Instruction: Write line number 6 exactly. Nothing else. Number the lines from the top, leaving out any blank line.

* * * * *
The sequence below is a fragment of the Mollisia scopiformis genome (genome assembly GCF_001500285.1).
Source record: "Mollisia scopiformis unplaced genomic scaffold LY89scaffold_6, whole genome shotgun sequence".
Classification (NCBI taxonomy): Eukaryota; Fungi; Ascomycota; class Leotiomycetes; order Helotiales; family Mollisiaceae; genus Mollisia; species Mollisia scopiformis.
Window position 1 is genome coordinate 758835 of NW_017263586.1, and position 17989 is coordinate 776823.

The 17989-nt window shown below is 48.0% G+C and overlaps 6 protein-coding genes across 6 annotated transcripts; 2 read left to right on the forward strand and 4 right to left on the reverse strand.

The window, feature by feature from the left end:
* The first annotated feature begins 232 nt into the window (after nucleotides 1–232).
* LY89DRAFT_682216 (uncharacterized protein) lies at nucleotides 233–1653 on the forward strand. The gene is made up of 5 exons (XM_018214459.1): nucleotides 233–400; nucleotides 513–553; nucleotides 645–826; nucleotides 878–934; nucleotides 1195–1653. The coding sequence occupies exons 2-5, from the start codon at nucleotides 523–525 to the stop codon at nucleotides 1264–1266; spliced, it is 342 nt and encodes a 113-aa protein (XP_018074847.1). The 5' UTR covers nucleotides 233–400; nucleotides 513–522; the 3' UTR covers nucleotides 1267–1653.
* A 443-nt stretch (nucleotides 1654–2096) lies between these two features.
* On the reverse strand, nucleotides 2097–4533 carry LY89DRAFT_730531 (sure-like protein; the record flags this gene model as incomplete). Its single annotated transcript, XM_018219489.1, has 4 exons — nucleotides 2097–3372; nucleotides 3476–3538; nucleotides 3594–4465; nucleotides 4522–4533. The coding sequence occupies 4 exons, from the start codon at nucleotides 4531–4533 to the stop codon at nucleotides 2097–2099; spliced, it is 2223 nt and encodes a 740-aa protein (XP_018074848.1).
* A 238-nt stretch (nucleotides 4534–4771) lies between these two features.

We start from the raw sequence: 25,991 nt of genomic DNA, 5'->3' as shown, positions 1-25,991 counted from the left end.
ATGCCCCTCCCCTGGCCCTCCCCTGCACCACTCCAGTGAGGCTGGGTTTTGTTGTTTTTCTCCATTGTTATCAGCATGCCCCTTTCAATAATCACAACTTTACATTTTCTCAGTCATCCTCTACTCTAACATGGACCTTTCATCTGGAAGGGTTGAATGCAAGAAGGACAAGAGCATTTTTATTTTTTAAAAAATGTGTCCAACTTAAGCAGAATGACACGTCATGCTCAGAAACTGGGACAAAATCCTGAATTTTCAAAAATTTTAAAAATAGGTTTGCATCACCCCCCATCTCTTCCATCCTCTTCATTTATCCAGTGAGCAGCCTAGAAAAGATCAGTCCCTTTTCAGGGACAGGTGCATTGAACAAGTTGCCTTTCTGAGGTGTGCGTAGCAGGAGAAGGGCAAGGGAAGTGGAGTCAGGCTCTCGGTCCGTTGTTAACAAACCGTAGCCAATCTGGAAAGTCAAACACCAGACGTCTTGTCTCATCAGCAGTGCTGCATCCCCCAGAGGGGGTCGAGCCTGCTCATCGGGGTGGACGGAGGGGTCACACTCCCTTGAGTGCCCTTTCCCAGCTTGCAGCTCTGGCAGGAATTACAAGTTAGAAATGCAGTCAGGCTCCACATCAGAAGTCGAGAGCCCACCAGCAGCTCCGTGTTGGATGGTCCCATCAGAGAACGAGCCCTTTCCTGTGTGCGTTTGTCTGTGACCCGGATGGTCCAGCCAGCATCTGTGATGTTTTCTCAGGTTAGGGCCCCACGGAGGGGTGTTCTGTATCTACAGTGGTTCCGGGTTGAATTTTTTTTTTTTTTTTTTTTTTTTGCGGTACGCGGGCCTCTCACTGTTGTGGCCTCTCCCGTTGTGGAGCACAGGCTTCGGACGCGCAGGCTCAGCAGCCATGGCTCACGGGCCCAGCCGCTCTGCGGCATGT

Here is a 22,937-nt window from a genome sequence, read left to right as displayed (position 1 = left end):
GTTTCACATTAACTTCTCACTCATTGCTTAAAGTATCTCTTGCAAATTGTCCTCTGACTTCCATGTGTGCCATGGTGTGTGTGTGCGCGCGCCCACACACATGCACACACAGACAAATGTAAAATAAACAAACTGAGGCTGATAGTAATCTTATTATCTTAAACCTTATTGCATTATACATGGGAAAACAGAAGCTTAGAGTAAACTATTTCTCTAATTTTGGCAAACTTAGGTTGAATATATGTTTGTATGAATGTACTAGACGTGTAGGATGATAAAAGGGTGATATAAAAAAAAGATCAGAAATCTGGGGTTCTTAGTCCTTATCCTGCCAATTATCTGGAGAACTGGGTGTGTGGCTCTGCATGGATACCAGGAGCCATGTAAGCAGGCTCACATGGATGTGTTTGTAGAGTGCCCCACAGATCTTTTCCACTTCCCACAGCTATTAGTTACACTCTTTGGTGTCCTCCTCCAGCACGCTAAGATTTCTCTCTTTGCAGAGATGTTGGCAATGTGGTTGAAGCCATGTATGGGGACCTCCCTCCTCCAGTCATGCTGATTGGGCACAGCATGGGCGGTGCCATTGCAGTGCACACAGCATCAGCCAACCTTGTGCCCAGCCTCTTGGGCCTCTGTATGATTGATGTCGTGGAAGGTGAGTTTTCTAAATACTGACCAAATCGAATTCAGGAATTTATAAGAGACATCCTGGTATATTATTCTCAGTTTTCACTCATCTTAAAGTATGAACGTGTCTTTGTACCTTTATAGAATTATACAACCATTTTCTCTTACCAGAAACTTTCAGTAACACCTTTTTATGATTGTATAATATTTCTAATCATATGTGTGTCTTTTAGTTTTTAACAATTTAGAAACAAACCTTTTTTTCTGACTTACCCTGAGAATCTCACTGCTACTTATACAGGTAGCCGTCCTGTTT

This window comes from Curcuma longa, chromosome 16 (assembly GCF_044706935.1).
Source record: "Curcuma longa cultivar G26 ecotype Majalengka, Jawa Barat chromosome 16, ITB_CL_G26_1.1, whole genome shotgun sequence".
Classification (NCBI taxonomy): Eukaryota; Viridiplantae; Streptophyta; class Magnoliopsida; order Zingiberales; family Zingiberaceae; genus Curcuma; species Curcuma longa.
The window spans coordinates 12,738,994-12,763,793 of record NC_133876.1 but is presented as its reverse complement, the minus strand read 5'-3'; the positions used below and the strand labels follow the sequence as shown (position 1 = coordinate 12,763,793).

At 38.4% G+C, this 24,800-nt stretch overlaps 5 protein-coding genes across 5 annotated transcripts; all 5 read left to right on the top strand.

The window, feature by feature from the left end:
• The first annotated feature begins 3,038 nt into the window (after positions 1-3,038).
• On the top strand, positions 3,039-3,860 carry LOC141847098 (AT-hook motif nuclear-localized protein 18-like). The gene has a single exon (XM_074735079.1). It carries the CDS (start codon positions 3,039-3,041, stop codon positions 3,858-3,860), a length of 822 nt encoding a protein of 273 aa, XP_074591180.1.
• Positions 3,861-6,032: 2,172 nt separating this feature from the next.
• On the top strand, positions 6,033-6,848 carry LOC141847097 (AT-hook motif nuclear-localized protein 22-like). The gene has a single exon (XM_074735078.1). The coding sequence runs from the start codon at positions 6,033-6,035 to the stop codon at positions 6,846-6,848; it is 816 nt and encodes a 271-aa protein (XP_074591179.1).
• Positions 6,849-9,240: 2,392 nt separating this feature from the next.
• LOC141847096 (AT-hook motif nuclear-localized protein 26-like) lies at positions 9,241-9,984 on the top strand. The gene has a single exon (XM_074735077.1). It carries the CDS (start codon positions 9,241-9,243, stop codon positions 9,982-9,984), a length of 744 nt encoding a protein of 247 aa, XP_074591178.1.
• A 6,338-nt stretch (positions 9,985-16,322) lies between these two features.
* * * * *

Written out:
The window, feature by feature from the left end: